Over the last few years there has been an increasing number of HealthTech companies going public with momentum building from 2013. In 2016, 11 HealthTech companies listed, the largest being ConvaTec, a UK-based global medical products and technology company, which raised USD 1.94 billion on the London Stock Exchange. This listing is the largest European healthcare company to float in London since 1993 and amongst the top ten largest global healthcare IPOs of all time.

The deal flow from this subsector has declined in the first half of 2017, with just one healthtech IPO raising USD 150 million. Medica Group PLC, the largest teleradiology provider by revenue in the UK, saw a strong performance on opening day with share price surge 35% from an IPO price of GBP 1.35 to a high of 183% in the first hour of opening on the London Stock Exchange.
What a difference a year makes In contrast to 2016, a poor year for IPOs in the technology sector, 2017 has got off to a very strong start with 103 companies taking to the markets raising USD 12.1 billion. This is in stark contrast to 2016, when across the year, only USD 10.7 billion in capital was raised from 123 issuances, the majority of activity coming in the second half of the year.
TECHNOLOGY IPOs
Technology-IPOs
PROCEEDS IN USD MILLION
NUMBER OF DEALS
STOCK EXCHANGES
4,717
6
New York Stock Exchange
2,514
7
Korea Exchange (KRX) (inluding KOSDAQ)
1,747
33
Shenzhen Stock Exchange (Including ChiNext amd SME)
New York Stock Exchange
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Korea Exchange (KRX) (inluding KOSDAQ)
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Shenzhen Stock Exchange (Including ChiNext amd SME)
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VALUE (USD MILLION)
% CHANGE
FROM H1 2016
NUMBER OF DEALS
% CHANGE FROM H1 2016
DOMICILE NATION
5,239
456%
9
-
UNITED STATES
2,514
6033%
7
600%
SOUTH KOREA
2,543
462%
44
340
CHINA
520
40%
3
-25%
UNITED KINGDOM
FINTECH - AN EMERGING SEGMENT
HEALTHTECH - A SLOW START
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“The pace of technological change in particular in big data, payments and HealthTech is driving stronger activity. Market platforms as a business model are getting a strong foothold and there is a renewed sense of opportunity in the industry as well as a need to grow to survive and a willingness to invest for the longer term.”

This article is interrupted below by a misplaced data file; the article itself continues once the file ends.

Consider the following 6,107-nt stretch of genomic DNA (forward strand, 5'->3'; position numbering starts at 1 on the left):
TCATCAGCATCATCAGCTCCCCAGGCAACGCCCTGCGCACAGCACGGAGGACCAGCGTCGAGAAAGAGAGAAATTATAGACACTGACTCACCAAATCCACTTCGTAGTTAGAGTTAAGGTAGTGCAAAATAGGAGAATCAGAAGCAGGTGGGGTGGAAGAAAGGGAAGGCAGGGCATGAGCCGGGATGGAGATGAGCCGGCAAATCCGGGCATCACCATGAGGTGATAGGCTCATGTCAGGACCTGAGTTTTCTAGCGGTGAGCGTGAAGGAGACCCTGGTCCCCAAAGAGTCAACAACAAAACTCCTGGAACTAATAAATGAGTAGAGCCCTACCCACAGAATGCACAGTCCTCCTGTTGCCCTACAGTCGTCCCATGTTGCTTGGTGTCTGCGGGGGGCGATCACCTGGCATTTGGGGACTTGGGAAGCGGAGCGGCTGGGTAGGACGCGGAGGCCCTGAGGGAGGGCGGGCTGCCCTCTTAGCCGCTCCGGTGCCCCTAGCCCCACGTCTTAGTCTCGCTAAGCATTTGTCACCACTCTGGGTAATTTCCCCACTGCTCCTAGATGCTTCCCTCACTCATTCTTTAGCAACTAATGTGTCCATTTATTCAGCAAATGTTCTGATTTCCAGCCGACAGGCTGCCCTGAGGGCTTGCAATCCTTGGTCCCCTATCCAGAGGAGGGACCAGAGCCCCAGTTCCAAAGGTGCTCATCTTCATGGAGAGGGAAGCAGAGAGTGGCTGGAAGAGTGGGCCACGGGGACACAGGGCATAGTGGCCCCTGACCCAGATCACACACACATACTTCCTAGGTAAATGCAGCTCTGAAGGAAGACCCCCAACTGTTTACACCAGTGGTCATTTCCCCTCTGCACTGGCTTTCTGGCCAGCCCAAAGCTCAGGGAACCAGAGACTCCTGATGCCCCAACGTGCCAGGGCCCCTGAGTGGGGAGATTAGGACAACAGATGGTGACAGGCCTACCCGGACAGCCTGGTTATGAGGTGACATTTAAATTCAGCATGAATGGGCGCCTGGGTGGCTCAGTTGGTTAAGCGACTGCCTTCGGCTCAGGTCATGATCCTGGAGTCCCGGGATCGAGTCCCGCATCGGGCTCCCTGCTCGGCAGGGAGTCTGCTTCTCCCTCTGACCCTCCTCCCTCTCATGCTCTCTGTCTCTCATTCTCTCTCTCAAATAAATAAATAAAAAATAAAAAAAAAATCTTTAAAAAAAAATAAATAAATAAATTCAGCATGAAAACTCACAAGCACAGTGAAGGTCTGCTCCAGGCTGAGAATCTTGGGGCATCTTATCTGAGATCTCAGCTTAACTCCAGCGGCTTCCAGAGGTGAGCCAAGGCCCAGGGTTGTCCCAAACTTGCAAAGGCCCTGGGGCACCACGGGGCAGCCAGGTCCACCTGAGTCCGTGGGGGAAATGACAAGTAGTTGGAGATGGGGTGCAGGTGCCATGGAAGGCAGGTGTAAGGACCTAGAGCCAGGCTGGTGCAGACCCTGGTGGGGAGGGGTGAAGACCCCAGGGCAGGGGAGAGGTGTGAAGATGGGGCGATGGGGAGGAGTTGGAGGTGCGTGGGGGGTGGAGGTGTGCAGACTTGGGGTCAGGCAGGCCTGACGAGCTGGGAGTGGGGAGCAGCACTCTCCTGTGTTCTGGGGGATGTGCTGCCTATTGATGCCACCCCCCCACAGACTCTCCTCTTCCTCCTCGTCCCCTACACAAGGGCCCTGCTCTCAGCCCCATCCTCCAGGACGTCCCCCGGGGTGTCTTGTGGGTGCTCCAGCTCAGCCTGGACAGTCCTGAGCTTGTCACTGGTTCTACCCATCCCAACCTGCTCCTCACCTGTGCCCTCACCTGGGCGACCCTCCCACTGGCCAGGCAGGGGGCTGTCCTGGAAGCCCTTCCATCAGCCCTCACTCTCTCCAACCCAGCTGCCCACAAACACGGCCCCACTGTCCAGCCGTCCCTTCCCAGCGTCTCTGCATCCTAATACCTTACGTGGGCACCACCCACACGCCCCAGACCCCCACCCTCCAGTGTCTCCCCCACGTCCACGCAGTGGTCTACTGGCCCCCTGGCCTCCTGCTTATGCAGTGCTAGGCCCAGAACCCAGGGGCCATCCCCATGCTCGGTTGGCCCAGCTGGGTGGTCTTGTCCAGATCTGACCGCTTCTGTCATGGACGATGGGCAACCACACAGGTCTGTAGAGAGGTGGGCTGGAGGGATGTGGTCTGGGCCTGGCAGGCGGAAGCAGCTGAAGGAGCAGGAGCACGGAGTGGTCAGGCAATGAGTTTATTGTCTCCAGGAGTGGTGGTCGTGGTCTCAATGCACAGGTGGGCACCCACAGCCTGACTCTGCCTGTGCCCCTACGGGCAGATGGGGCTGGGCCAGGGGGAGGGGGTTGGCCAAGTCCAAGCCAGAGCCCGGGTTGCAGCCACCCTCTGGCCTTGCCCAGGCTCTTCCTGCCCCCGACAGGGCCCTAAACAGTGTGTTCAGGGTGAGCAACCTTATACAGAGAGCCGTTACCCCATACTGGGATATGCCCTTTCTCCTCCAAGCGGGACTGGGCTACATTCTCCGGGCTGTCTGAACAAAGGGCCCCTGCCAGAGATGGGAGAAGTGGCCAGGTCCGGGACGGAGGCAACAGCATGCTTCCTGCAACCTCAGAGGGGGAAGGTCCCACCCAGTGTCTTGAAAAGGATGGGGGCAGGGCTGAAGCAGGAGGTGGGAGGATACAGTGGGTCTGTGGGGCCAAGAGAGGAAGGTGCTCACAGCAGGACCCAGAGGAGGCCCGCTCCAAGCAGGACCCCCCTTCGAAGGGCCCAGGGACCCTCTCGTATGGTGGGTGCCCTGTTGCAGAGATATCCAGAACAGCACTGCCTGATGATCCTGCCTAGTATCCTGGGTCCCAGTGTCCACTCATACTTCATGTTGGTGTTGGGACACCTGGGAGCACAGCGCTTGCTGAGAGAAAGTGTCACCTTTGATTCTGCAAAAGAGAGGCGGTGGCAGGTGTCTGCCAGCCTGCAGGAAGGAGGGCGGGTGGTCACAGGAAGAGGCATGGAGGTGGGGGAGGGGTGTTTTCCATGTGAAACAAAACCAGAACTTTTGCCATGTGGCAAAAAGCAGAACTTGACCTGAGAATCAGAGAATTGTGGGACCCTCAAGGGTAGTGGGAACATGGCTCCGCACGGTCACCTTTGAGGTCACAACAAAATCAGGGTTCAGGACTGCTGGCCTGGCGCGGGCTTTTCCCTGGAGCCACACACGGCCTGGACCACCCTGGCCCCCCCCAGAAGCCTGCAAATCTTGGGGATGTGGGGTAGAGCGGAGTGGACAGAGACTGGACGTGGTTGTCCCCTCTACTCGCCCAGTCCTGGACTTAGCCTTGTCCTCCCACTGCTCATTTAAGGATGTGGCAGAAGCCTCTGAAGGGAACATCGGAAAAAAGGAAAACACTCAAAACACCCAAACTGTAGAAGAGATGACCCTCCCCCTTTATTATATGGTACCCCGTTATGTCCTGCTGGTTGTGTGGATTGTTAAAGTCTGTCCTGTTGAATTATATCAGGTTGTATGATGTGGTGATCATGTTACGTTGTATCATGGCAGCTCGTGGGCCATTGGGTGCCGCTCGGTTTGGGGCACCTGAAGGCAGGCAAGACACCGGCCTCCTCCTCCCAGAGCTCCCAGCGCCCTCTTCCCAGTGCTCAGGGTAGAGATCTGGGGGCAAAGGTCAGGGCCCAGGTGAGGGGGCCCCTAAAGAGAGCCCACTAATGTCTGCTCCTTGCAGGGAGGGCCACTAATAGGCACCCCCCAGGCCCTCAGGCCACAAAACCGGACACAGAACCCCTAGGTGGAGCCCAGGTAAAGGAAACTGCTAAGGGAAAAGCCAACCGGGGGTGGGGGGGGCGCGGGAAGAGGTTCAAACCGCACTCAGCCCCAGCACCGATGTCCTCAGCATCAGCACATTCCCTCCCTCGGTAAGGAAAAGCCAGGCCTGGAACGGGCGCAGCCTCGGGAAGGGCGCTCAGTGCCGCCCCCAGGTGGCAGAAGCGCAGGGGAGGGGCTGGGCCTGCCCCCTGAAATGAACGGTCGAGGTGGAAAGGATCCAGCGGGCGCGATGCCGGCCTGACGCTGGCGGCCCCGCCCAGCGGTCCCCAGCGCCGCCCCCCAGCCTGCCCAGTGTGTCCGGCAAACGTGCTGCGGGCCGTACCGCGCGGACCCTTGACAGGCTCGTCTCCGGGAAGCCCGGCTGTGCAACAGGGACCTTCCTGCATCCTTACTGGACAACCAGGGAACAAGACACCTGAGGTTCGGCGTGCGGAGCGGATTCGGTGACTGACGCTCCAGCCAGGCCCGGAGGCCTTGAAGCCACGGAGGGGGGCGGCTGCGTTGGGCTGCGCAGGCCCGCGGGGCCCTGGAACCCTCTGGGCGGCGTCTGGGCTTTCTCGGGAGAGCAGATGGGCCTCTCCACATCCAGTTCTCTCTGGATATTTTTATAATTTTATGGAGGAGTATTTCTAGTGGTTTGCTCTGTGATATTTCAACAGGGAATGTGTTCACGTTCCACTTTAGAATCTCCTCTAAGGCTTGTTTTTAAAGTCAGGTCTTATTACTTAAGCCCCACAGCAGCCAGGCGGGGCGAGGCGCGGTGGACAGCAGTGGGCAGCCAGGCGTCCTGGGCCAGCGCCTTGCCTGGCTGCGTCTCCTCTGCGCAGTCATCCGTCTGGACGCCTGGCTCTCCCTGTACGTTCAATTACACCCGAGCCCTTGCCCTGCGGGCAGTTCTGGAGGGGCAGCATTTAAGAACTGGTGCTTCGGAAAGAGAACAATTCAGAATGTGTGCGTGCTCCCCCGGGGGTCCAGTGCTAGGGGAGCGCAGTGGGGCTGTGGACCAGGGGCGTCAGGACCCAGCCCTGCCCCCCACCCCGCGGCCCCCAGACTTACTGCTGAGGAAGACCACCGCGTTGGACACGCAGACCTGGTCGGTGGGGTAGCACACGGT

Anne-Marie Allgrove Global Chair, IT/C Industry Group
Over the last number of years there has been a higher demand for software IPOs, in particular for enterprise software companies. Their reliable stream of revenue is proving more attractive than some start-up and consumer software companies. Renewed levels of private funding are enabling companies such as Cloudera to reach very high valuations without going public and now they are reaching out to the market.

A number of enterprise companies, from Okta to Yext to Cloudera, have taken to the public markets in recent months. The IPO of Mulesoft and the acquisition of AppDynamics by Cisco Systems Inc, has encouraged enterprise software companies to test the markets for billion-dollar valuations in the sector.

Mulesoft jumped 47% on their first day of trading and for many enterprise software companies this performance highlighted the IPO market could be open and be a good time to list, especially for companies that are not yet in profit. Cloudera is a US based enterprise data management company and has many tech giants as clients, including Samsung, Siemens, SanDisk and MasterCard.

If these enterprise software firms continue to thrive, early-stage investors providing significant funding could be in for a boost from selling shares in the future. With more enterprise software companies in the pipeline, the segment could be heading for a record breaking year.
The number of venture capital-backed technology companies going public is returning to healthier levels than in the first half of 2016 but is shy of the levels in the first half of 2014 and 2015. The first half of 2017 has already seen a wave of VC-backed tech companies including Okta, Snap and Mulesoft.

Capital raised from VC backed technology IPOs raised USD 6.7 billion, accounting for 55% of capital raised from tech IPOs, with PE backed IPOs accounting for 7% of total capital raised. VC backed technology IPOs are showing signs of recovery after a disappointing first half of 2016, raising just USD 629 million from 14 IPOs.
ENTERPRISE SOFTWARE - PROVIDING MORE CERTAINTY
VENTURE CAPITAL/PRIVATE EQUITY-BACKED IPOs
PE-VC-Backed-Technology-IPOs
PE/VC BACKED TECHNOLOGY IPOs
UNITED STATES
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SOUTH KOREA
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CHINA
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UNITED KINGDOM